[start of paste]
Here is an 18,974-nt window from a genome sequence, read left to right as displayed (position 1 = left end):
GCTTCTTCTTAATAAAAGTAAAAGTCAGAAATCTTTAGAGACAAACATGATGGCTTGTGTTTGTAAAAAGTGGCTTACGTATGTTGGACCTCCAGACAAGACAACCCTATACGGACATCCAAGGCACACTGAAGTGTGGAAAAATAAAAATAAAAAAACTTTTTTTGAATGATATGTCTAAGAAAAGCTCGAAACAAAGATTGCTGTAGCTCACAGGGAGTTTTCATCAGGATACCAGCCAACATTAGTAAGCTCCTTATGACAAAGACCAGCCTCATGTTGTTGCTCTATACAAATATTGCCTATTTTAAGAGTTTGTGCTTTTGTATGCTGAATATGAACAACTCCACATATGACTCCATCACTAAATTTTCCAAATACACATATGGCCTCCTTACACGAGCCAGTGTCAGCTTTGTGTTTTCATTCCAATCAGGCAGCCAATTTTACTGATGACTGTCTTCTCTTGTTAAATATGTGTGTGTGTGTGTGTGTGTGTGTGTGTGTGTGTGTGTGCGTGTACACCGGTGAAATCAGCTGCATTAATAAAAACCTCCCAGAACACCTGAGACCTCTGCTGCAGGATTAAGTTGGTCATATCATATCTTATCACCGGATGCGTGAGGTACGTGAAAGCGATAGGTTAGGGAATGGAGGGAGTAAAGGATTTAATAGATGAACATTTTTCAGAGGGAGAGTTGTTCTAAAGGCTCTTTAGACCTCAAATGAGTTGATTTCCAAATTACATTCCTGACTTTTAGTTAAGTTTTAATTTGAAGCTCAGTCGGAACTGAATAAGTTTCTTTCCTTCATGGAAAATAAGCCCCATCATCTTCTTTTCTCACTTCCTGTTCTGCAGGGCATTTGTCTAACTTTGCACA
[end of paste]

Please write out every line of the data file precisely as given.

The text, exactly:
Here is an 18,974-nt window from a genome sequence, read left to right as displayed (position 1 = left end):
GCTTCTTCTTAATAAAAGTAAAAGTCAGAAATCTTTAGAGACAAACATGATGGCTTGTGTTTGTAAAAAGTGGCTTACGTATGTTGGACCTCCAGACAAGACAACCCTATACGGACATCCAAGGCACACTGAAGTGTGGAAAAATAAAAATAAAAAAACTTTTTTTGAATGATATGTCTAAGAAAAGCTCGAAACAAAGATTGCTGTAGCTCACAGGGAGTTTTCATCAGGATACCAGCCAACATTAGTAAGCTCCTTATGACAAAGACCAGCCTCATGTTGTTGCTCTATACAAATATTGCCTATTTTAAGAGTTTGTGCTTTTGTATGCTGAATATGAACAACTCCACATATGACTCCATCACTAAATTTTCCAAATACACATATGGCCTCCTTACACGAGCCAGTGTCAGCTTTGTGTTTTCATTCCAATCAGGCAGCCAATTTTACTGATGACTGTCTTCTCTTGTTAAATATGTGTGTGTGTGTGTGTGTGTGTGTGTGTGTGTGTGTGTGCGTGTACACCGGTGAAATCAGCTGCATTAATAAAAACCTCCCAGAACACCTGAGACCTCTGCTGCAGGATTAAGTTGGTCATATCATATCTTATCACCGGATGCGTGAGGTACGTGAAAGCGATAGGTTAGGGAATGGAGGGAGTAAAGGATTTAATAGATGAACATTTTTCAGAGGGAGAGTTGTTCTAAAGGCTCTTTAGACCTCAAATGAGTTGATTTCCAAATTACATTCCTGACTTTTAGTTAAGTTTTAATTTGAAGCTCAGTCGGAACTGAATAAGTTTCTTTCCTTCATGGAAAATAAGCCCCATCATCTTCTTTTCTCACTTCCTGTTCTGCAGGGCATTTGTCTAACTTTGCACA